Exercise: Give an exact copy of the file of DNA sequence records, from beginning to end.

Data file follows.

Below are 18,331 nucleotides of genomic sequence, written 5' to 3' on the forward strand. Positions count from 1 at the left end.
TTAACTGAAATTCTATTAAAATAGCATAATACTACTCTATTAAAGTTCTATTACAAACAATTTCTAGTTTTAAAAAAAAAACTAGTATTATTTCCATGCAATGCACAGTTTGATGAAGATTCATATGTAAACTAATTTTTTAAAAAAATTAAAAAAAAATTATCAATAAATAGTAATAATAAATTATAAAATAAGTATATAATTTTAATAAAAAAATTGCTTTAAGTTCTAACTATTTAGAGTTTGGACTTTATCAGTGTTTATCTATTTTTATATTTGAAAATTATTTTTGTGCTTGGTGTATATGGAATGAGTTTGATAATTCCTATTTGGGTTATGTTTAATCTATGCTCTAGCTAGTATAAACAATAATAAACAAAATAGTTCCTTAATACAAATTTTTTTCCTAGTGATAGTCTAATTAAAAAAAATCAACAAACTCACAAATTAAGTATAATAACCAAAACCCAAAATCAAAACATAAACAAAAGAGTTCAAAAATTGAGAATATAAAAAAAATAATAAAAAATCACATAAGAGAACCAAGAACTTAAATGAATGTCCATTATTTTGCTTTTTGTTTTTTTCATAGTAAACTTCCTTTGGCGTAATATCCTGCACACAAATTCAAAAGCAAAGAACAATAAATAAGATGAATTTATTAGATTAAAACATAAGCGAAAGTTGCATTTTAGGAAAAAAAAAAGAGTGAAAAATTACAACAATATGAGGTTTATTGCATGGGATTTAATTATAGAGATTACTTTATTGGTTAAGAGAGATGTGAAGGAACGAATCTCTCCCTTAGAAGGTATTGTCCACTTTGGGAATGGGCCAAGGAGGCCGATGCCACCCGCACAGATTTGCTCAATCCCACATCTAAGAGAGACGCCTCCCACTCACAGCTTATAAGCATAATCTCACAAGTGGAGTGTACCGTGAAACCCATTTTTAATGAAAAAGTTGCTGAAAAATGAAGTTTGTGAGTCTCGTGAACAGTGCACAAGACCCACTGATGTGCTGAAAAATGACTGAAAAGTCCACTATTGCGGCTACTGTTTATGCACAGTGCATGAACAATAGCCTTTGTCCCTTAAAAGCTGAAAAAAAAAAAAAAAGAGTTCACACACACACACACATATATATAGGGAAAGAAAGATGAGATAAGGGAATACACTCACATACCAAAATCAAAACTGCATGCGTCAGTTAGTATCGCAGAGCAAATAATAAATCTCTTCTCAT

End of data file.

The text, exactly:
Below are 18,331 nucleotides of genomic sequence, written 5' to 3' on the forward strand. Positions count from 1 at the left end.
TTAACTGAAATTCTATTAAAATAGCATAATACTACTCTATTAAAGTTCTATTACAAACAATTTCTAGTTTTAAAAAAAAAACTAGTATTATTTCCATGCAATGCACAGTTTGATGAAGATTCATATGTAAACTAATTTTTTAAAAAAATTAAAAAAAAATTATCAATAAATAGTAATAATAAATTATAAAATAAGTATATAATTTTAATAAAAAAATTGCTTTAAGTTCTAACTATTTAGAGTTTGGACTTTATCAGTGTTTATCTATTTTTATATTTGAAAATTATTTTTGTGCTTGGTGTATATGGAATGAGTTTGATAATTCCTATTTGGGTTATGTTTAATCTATGCTCTAGCTAGTATAAACAATAATAAACAAAATAGTTCCTTAATACAAATTTTTTTCCTAGTGATAGTCTAATTAAAAAAAATCAACAAACTCACAAATTAAGTATAATAACCAAAACCCAAAATCAAAACATAAACAAAAGAGTTCAAAAATTGAGAATATAAAAAAAATAATAAAAAATCACATAAGAGAACCAAGAACTTAAATGAATGTCCATTATTTTGCTTTTTGTTTTTTTCATAGTAAACTTCCTTTGGCGTAATATCCTGCACACAAATTCAAAAGCAAAGAACAATAAATAAGATGAATTTATTAGATTAAAACATAAGCGAAAGTTGCATTTTAGGAAAAAAAAAAGAGTGAAAAATTACAACAATATGAGGTTTATTGCATGGGATTTAATTATAGAGATTACTTTATTGGTTAAGAGAGATGTGAAGGAACGAATCTCTCCCTTAGAAGGTATTGTCCACTTTGGGAATGGGCCAAGGAGGCCGATGCCACCCGCACAGATTTGCTCAATCCCACATCTAAGAGAGACGCCTCCCACTCACAGCTTATAAGCATAATCTCACAAGTGGAGTGTACCGTGAAACCCATTTTTAATGAAAAAGTTGCTGAAAAATGAAGTTTGTGAGTCTCGTGAACAGTGCACAAGACCCACTGATGTGCTGAAAAATGACTGAAAAGTCCACTATTGCGGCTACTGTTTATGCACAGTGCATGAACAATAGCCTTTGTCCCTTAAAAGCTGAAAAAAAAAAAAAAAGAGTTCACACACACACACACATATATATAGGGAAAGAAAGATGAGATAAGGGAATACACTCACATACCAAAATCAAAACTGCATGCGTCAGTTAGTATCGCAGAGCAAATAATAAATCTCTTCTCAT